Scotland is home to some of the finest prehistoric sites in Europe. Many of the best-preserved of these are located in the Highlands and Islands, perhaps due to their relatively sparse modern populations and consequent lack of disturbance. The most famous of Scotland’s ancient sites is Orkney’s Skara Brae – Europe’s most complete Neolithic village. This remarkable stone-built settlement was constructed over 5000 years ago. It flourished centuries before the ancient Egyptians built the Great Pyramid of Giza and was inhabited a millennia before Stonehenge was erected. But what makes Skara Brae especially important is the wealth of domestic details left behind by its inhabitants, giving an evocative and unparalleled sense of the day-to-day lives of these ancient peoples.
Skara Brae lies on the Bay of Skaill, on mainland Orkney. It is 19 miles north west of Kirkwall on the B9056 and 7 miles north of Stromness on the A967.
Radiocarbon dating indicates that the occupation of Skara Brae began about 3180 BC. The Neolithic people who built the village were farmers, hunters and fishermen. No weapons have been found on the site, suggesting they lead a peaceful existence. For reasons still unknown, the village was abandoned around 2500 BC, and in time the site was swallowed by wind-blown sand. Skara Brae was rediscovered in 1850, when a great storm battered Orkney, stripping the grass from a large mound known as Skerrabra, revealing the outlines of several stone buildings. Subsequent archaeological investigation uncovered a cluster of stone-built houses, linked by low, covered passageways.
In the visitor centre, audio-visual displays, interactive exhibits and an array of artifacts discovered on the site – pottery, hand tools, jewelry and gaming pieces – tell the history of the Stone Age village and its inhabitants. Outside the centre is a replica of house #7, that you can enter and explore hands-on. From here you follow a footpath leading to the site itself, the path marked by a series of inscribed stones of major world events, forming a timeline taking you back to 3100 BC.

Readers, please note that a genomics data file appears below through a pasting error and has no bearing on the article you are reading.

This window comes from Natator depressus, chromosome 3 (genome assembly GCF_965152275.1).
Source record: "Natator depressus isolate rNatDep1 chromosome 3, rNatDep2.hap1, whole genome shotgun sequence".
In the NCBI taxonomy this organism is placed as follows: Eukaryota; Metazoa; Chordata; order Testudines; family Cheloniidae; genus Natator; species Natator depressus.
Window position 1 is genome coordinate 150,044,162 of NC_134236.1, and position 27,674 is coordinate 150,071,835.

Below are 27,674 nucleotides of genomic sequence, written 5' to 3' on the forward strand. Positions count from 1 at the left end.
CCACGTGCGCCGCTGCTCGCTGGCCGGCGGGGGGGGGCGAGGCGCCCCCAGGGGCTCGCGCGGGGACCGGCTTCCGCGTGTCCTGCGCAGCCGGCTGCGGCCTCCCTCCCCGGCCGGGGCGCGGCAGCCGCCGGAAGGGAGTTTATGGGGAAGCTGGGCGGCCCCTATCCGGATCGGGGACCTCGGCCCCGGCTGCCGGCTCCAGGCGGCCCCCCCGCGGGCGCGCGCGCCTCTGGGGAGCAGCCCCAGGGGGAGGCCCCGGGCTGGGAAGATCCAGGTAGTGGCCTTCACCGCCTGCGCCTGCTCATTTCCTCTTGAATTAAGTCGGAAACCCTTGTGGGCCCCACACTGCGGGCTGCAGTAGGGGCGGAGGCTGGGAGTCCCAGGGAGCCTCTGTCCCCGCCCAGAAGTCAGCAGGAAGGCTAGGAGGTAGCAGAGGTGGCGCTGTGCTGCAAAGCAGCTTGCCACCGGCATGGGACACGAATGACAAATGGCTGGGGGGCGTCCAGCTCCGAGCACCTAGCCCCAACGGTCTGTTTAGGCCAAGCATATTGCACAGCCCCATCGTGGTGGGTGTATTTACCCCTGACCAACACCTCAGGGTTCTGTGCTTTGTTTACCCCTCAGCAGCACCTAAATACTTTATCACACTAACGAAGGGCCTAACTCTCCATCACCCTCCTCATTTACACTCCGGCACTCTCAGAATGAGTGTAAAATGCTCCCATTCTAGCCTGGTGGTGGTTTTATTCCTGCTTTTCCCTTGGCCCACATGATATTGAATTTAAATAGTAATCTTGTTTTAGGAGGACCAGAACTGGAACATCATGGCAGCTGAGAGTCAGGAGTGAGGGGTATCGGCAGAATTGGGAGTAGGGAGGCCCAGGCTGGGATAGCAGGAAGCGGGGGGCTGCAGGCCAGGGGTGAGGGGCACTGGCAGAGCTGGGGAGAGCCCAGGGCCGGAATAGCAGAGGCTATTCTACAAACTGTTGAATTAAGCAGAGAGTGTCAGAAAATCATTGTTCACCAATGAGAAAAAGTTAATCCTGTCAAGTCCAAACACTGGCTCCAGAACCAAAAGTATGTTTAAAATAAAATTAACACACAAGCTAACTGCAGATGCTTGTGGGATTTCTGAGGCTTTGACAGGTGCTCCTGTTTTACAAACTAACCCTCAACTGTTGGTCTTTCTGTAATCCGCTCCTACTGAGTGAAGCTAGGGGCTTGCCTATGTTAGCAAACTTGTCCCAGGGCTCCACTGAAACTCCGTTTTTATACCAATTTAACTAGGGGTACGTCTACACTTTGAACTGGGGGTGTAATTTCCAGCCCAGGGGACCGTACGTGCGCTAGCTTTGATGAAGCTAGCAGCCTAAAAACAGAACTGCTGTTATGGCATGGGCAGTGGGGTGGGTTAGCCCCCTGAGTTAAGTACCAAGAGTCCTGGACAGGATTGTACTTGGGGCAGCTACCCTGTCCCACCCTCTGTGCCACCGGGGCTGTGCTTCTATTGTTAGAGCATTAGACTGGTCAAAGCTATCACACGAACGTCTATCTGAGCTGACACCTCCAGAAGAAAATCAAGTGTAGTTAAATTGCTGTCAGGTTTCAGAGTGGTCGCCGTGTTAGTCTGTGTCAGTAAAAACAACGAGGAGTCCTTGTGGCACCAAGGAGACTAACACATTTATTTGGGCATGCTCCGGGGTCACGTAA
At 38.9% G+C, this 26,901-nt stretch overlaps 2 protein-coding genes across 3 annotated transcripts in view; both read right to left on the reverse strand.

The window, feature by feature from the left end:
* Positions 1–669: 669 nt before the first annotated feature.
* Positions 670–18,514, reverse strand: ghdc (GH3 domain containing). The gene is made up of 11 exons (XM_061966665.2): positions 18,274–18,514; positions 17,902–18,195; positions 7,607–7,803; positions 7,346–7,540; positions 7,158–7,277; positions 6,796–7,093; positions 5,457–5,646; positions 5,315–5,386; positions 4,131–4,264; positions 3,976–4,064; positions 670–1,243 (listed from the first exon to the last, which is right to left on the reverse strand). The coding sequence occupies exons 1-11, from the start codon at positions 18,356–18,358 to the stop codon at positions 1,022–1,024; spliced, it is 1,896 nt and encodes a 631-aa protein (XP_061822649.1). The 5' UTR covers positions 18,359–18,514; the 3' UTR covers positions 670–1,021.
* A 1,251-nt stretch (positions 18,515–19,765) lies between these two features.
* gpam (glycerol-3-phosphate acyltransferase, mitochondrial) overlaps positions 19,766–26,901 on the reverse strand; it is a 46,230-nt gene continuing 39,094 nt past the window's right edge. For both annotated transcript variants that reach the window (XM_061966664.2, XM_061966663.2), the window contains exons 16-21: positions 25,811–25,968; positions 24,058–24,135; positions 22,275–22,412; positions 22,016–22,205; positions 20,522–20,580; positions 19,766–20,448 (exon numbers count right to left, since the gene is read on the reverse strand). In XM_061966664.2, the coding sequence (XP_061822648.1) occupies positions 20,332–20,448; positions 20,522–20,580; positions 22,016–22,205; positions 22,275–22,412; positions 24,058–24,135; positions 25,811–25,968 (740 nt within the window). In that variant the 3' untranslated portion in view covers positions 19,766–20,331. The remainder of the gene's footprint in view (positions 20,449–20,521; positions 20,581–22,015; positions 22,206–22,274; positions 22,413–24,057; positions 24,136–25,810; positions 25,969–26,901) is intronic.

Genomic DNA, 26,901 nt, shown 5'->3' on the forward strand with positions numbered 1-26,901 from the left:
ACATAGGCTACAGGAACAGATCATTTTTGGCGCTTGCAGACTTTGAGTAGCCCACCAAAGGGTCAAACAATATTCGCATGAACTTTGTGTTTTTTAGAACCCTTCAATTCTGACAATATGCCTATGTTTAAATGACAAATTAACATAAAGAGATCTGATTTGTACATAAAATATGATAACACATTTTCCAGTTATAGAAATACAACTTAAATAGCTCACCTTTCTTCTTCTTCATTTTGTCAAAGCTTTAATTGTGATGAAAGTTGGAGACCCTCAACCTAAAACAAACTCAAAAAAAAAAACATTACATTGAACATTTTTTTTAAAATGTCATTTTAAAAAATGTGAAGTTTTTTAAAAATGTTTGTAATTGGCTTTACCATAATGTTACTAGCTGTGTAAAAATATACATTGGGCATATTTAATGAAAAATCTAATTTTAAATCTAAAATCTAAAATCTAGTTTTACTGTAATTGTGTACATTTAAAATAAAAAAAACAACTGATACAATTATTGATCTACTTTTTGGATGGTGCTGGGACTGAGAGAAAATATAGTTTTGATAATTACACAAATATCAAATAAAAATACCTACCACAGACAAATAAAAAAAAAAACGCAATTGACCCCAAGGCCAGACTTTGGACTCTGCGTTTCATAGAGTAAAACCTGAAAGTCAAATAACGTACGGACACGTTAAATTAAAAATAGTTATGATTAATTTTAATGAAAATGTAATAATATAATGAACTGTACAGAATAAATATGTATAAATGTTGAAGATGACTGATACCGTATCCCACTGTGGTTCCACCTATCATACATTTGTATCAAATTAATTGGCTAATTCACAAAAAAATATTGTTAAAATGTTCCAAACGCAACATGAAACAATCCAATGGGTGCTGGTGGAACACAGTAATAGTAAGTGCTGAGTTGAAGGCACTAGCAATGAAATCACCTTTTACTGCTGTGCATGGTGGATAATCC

The village itself is spectacularly set above the beautiful white curve of the Bay of Skaill and comprises ten half-buried stone houses, all built of close-fitting, cut stone to the same basic design. The houses all consist of a single large room and feature a number of remarkable stone-built furnishings, including beds, closets, dressers, seats and storage boxes. Each house has a central stone hearth and a few have small waterproof boxes set into the floor, possibly for storing live fish-bait. A sophisticated sewer system connected the houses, with a primitive toilet in each dwelling, and the houses are linked together by a network of covered passageways. Looking inside these dwellings, it’s not hard to imagine the life of these Neolithic people. Skara Brae is one of the world’s great archaeological treasures, affording visitors a remarkable glimpse inside the prehistoric world.